Monday, July 6, 2009

Unanimous Juries: Inconvenient Constitutional Guarantees versus Efficient Dictatorship

Oregon is one of only two states that allow non-unanimous juries in criminal trials. In today's New York Times article ("In Two States, a Lower Bar for Conviction"), Clatsop County DA Josh Marquis points out that it's simply more efficient to ignore the jury holdouts and avoid a hung jury with Oregon's 10-2 jury rule.

He is absolutely correct. It turns out that preserving our constitutional rights isn't very efficient. Despite that, our Constitution protects us from the government in several inefficient ways. For instance, the government can't take property without due process. It would definitely be easier if the government could take your home without those pesky imminent domain proceedings.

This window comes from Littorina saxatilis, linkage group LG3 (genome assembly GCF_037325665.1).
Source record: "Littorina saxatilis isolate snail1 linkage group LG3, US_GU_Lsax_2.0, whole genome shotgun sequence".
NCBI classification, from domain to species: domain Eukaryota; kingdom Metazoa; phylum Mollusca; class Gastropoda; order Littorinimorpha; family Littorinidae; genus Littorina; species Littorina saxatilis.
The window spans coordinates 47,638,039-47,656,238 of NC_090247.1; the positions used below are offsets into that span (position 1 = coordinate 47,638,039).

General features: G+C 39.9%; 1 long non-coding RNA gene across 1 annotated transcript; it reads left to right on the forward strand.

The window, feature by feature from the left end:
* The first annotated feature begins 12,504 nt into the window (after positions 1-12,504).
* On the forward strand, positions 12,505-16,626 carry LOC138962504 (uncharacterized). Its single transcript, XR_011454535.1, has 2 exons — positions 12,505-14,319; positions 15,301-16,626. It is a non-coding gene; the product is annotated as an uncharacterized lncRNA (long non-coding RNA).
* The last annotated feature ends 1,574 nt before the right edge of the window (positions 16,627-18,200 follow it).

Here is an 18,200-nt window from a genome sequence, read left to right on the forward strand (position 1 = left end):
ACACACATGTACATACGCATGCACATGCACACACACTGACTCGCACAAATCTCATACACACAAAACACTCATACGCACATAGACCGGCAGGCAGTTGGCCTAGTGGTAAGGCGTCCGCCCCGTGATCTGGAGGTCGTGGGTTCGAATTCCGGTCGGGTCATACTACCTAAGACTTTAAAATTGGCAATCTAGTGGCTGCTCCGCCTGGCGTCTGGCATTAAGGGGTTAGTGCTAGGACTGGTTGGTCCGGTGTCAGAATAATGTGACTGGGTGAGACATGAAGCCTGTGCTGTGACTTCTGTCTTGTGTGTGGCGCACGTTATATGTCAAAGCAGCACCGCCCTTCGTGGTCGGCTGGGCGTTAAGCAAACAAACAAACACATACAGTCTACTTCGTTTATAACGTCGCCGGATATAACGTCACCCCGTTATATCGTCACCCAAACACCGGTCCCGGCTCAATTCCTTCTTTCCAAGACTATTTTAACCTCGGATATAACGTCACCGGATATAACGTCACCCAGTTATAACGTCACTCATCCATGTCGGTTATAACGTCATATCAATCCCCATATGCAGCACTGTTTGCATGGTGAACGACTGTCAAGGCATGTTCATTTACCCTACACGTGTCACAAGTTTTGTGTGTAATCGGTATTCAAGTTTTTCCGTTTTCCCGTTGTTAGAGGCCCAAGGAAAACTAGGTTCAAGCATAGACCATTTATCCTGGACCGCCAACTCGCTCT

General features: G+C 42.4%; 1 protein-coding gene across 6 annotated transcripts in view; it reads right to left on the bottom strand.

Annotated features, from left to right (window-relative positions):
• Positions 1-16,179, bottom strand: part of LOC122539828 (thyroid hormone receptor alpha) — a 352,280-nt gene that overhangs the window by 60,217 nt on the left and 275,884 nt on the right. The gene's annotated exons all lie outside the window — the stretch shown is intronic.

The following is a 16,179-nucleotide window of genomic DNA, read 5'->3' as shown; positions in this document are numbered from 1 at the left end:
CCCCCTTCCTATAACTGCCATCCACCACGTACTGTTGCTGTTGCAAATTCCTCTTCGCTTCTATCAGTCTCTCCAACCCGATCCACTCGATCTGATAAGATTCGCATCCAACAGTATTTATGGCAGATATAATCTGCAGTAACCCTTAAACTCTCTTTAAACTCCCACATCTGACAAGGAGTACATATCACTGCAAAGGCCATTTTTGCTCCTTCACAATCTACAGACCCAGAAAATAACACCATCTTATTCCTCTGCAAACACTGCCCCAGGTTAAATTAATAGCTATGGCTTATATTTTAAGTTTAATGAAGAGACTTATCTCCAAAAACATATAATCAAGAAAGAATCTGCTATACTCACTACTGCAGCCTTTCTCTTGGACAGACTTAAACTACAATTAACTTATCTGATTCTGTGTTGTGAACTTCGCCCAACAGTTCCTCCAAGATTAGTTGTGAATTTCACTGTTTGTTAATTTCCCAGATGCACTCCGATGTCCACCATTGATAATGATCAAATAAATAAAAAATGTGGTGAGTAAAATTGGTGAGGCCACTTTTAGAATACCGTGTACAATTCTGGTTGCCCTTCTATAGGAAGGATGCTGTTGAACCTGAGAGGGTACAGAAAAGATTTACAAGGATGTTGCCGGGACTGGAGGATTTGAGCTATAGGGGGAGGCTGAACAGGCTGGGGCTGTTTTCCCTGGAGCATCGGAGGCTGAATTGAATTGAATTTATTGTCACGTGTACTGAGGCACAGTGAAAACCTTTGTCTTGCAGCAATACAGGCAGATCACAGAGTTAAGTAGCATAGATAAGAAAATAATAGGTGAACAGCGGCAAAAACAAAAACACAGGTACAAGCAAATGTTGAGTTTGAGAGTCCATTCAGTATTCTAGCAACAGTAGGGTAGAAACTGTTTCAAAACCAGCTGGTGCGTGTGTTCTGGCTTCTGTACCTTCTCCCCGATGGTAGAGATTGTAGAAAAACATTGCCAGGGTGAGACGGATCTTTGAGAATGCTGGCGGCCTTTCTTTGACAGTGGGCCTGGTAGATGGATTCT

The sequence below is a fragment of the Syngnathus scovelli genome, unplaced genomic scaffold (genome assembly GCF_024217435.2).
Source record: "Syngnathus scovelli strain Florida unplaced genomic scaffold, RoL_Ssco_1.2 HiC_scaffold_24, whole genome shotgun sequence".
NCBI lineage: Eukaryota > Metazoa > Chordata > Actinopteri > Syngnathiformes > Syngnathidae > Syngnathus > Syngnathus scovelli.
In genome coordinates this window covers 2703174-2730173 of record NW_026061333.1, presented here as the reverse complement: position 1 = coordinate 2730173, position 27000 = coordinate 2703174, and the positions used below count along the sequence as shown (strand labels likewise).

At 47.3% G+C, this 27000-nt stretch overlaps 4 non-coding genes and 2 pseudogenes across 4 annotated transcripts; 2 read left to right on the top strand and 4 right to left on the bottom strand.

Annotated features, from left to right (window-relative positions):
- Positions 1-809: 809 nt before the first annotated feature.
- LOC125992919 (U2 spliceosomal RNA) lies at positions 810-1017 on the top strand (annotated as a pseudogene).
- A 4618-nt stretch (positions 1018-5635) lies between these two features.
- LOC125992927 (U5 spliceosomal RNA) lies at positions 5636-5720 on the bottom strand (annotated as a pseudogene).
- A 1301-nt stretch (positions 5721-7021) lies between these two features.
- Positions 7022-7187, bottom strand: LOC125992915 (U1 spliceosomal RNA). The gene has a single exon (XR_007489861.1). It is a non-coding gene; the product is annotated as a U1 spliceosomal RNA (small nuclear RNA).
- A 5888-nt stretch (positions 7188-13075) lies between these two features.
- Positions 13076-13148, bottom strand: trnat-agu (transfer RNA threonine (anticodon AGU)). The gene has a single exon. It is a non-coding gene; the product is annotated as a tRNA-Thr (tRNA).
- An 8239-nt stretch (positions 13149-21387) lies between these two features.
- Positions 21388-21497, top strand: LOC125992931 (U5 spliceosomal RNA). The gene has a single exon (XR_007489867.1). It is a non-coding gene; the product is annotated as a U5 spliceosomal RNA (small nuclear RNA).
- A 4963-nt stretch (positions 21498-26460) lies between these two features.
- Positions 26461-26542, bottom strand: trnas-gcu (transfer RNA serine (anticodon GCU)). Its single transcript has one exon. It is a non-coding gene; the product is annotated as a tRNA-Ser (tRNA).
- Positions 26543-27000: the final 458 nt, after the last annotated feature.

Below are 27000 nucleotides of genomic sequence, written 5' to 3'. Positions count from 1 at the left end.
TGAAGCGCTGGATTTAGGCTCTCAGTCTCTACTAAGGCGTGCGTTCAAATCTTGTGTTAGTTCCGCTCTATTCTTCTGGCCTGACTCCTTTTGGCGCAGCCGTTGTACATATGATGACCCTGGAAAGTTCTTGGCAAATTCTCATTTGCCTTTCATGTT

And surely it would be easier if the government could take away your guns; it's much more efficient to police the public when they are unarmed.

Our state and federal constitutions are here to protect individuals from the government. Sometimes that's inconvenient for the government. Too bad. Harry Truman said it best at a lecture at Columbia University in 1959: "Whenever you have an efficient government you have a dictatorship."

Photo: The Jury by John Morgan, an 1861 painting of a Britsh Jury